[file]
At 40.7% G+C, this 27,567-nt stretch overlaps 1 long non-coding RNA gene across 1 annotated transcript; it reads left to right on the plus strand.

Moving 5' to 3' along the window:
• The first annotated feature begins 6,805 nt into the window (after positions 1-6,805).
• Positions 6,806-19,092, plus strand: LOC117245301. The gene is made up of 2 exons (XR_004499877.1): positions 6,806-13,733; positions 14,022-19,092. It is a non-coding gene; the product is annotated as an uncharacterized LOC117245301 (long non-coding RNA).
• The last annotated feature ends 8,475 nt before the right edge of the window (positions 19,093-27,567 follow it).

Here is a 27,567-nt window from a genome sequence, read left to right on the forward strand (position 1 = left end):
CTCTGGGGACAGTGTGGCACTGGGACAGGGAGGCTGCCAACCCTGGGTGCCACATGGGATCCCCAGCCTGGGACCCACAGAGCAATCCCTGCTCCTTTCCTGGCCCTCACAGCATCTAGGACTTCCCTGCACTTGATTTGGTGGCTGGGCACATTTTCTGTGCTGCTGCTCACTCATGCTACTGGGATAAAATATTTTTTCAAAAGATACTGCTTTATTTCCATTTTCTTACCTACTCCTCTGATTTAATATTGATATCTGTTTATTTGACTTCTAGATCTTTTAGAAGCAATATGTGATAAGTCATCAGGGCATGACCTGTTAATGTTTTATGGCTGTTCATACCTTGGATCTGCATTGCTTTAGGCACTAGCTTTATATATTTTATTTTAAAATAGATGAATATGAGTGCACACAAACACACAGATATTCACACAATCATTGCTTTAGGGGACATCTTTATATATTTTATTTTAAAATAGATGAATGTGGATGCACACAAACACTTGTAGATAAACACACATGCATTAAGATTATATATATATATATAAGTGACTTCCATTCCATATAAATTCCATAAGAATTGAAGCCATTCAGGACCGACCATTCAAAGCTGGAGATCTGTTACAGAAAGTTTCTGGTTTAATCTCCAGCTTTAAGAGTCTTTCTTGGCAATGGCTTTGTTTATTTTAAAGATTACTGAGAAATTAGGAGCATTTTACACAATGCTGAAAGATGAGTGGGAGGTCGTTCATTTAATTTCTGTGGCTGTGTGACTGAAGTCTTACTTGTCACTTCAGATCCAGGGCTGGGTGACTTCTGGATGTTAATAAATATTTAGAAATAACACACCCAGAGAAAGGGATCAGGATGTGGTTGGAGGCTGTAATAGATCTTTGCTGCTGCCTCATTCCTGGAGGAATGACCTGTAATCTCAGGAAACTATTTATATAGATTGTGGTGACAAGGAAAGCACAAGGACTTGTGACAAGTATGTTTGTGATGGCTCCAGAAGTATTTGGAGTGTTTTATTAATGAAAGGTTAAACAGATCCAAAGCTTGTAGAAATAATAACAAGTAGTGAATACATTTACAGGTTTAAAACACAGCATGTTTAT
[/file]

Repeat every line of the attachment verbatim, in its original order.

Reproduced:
At 40.7% G+C, this 27,567-nt stretch overlaps 1 long non-coding RNA gene across 1 annotated transcript; it reads left to right on the plus strand.

Moving 5' to 3' along the window:
• The first annotated feature begins 6,805 nt into the window (after positions 1-6,805).
• Positions 6,806-19,092, plus strand: LOC117245301. The gene is made up of 2 exons (XR_004499877.1): positions 6,806-13,733; positions 14,022-19,092. It is a non-coding gene; the product is annotated as an uncharacterized LOC117245301 (long non-coding RNA).
• The last annotated feature ends 8,475 nt before the right edge of the window (positions 19,093-27,567 follow it).

Here is a 27,567-nt window from a genome sequence, read left to right on the forward strand (position 1 = left end):
CTCTGGGGACAGTGTGGCACTGGGACAGGGAGGCTGCCAACCCTGGGTGCCACATGGGATCCCCAGCCTGGGACCCACAGAGCAATCCCTGCTCCTTTCCTGGCCCTCACAGCATCTAGGACTTCCCTGCACTTGATTTGGTGGCTGGGCACATTTTCTGTGCTGCTGCTCACTCATGCTACTGGGATAAAATATTTTTTCAAAAGATACTGCTTTATTTCCATTTTCTTACCTACTCCTCTGATTTAATATTGATATCTGTTTATTTGACTTCTAGATCTTTTAGAAGCAATATGTGATAAGTCATCAGGGCATGACCTGTTAATGTTTTATGGCTGTTCATACCTTGGATCTGCATTGCTTTAGGCACTAGCTTTATATATTTTATTTTAAAATAGATGAATATGAGTGCACACAAACACACAGATATTCACACAATCATTGCTTTAGGGGACATCTTTATATATTTTATTTTAAAATAGATGAATGTGGATGCACACAAACACTTGTAGATAAACACACATGCATTAAGATTATATATATATATATAAGTGACTTCCATTCCATATAAATTCCATAAGAATTGAAGCCATTCAGGACCGACCATTCAAAGCTGGAGATCTGTTACAGAAAGTTTCTGGTTTAATCTCCAGCTTTAAGAGTCTTTCTTGGCAATGGCTTTGTTTATTTTAAAGATTACTGAGAAATTAGGAGCATTTTACACAATGCTGAAAGATGAGTGGGAGGTCGTTCATTTAATTTCTGTGGCTGTGTGACTGAAGTCTTACTTGTCACTTCAGATCCAGGGCTGGGTGACTTCTGGATGTTAATAAATATTTAGAAATAACACACCCAGAGAAAGGGATCAGGATGTGGTTGGAGGCTGTAATAGATCTTTGCTGCTGCCTCATTCCTGGAGGAATGACCTGTAATCTCAGGAAACTATTTATATAGATTGTGGTGACAAGGAAAGCACAAGGACTTGTGACAAGTATGTTTGTGATGGCTCCAGAAGTATTTGGAGTGTTTTATTAATGAAAGGTTAAACAGATCCAAAGCTTGTAGAAATAATAACAAGTAGTGAATACATTTACAGGTTTAAAACACAGCATGTTTAT